DAILY REAL ESTATE NEWS | TUESDAY, JULY 18, 2017
The more home buyers know about mortgages, the better prepared they’ll be. The Motley Fool recently featured a range of mortgage tips to help educate first-time buyers, including:
Know their credit score. The credit score can be a big key to knowing how much buyers can afford and how much interest they’ll be paying. Home shoppers should be encouraged to check their credit report and FICO score before even starting the homebuying process.
Estimate how much can be borrowed. Lenders generally don’t like to see a monthly housing payment—one that includes taxes and insurances—that’s more than 28 percent of a pretax income. The percentage threshold often cited for total debt—which includes the mortgage payment—is then no more than 36 percent. Some lenders will offer differing percentages but these are the most commonly used.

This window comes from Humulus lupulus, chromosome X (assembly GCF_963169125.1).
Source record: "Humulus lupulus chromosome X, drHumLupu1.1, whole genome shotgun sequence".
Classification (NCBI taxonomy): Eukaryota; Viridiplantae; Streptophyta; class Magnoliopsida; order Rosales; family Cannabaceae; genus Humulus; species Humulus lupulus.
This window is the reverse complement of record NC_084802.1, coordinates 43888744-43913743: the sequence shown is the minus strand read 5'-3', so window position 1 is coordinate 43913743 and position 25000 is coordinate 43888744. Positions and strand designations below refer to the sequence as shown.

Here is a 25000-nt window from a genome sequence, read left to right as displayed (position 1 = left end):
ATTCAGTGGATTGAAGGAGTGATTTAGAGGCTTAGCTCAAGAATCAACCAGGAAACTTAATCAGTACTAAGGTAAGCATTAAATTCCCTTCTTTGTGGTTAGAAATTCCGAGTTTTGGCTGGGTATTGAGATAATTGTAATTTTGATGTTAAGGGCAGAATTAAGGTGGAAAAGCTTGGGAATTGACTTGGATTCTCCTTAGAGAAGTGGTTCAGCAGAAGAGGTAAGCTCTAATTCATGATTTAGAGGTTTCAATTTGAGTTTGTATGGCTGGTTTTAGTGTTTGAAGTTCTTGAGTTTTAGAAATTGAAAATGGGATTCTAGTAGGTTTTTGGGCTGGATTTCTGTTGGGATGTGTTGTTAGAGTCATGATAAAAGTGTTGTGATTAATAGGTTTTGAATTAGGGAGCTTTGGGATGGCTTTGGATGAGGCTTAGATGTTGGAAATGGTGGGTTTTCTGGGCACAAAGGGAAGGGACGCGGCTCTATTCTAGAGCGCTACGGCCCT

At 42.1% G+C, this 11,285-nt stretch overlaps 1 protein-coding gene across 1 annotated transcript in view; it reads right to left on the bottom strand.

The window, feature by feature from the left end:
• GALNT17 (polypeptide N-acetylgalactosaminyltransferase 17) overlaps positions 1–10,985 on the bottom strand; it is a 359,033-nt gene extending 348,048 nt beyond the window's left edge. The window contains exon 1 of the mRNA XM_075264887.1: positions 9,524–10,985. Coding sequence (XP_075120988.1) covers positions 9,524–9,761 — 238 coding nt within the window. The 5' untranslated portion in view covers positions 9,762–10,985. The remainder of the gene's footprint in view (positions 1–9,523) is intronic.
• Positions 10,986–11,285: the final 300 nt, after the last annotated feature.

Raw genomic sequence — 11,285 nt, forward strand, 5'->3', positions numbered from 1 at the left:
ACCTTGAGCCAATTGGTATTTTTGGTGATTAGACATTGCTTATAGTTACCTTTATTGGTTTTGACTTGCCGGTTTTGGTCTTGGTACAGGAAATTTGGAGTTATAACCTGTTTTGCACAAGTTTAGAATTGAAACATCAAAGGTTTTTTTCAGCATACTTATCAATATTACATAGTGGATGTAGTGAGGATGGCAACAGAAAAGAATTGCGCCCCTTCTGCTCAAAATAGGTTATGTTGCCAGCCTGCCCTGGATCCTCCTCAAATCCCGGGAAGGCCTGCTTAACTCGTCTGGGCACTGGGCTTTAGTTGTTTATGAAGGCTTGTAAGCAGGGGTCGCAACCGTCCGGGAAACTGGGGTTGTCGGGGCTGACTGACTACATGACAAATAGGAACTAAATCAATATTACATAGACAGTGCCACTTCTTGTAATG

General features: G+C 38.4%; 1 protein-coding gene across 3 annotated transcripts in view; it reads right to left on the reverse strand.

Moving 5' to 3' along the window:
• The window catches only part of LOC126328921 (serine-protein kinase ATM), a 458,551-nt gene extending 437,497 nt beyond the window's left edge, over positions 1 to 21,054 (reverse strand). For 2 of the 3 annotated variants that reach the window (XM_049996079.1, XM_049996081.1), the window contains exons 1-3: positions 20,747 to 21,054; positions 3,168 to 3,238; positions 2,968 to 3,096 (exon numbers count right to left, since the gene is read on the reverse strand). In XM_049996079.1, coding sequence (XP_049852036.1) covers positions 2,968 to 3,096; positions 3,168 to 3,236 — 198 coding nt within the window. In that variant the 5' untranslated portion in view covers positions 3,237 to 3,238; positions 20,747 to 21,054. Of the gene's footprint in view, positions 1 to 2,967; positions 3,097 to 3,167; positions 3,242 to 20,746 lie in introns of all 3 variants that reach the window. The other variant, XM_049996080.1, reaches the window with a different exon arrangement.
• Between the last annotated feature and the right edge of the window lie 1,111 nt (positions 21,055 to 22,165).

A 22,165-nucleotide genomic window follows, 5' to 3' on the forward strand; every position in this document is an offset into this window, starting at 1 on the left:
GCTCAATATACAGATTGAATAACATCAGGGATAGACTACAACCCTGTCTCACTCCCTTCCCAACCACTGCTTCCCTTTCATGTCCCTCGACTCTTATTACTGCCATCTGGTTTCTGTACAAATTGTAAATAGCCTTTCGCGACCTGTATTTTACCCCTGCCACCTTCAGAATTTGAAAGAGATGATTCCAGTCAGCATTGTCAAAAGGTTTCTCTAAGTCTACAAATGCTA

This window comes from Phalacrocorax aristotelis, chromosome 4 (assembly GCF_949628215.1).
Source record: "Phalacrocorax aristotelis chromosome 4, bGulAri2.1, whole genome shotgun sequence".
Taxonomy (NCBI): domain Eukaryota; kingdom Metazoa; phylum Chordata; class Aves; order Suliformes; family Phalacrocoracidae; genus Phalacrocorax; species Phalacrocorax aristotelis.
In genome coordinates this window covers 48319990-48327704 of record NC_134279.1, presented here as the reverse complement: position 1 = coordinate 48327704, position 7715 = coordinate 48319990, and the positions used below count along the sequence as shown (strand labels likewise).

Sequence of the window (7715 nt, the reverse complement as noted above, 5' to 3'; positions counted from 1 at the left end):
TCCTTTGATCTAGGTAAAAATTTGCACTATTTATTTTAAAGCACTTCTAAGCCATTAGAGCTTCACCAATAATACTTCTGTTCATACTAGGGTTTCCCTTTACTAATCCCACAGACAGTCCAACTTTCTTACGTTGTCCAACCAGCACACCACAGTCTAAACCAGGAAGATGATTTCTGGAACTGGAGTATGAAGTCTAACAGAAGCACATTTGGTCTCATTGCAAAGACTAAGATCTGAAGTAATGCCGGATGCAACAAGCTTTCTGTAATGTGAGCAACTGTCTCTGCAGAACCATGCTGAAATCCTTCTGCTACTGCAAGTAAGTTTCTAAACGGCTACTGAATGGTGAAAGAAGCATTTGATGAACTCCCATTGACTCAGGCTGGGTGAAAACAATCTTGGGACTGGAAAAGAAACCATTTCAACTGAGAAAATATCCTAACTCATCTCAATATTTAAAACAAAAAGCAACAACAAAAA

Gather the docs. Buyers will need documents showing their income, employment situation, identity, and more when applying for a mortgage. Encourage them to start collecting their latest tax returns, bank and brokerage statements, pay stubs, W-2s, Social Security card, marriage license (if applicable), and contact numbers for their employer’s HR department.
Get pre-approved. A preapproval is similar to a full mortgage approval and can be submitted with an offer on a home. It shows the seller the seriousness of the buyer, who has already secured financing to purchase the house.
Add up closing costs. Closing costs generally range from 2 to 3 percent of a mortgage principal amount. Make sure your buyers factor in closing costs to their overall homebuying budget.
Shop around. Buyers should be encouraged to gather several quotes from mortgage lenders; it could be worth thousands of dollars in savings over the course of a 30-year mortgage. Mortgage applications that take place over a short period of time won’t have an adverse effect on a credit score either, The Motley Fool notes.
Source: “15 Mortgage Tips for First-Time Homebuyers,” The Motley Fool (July 6, 2017)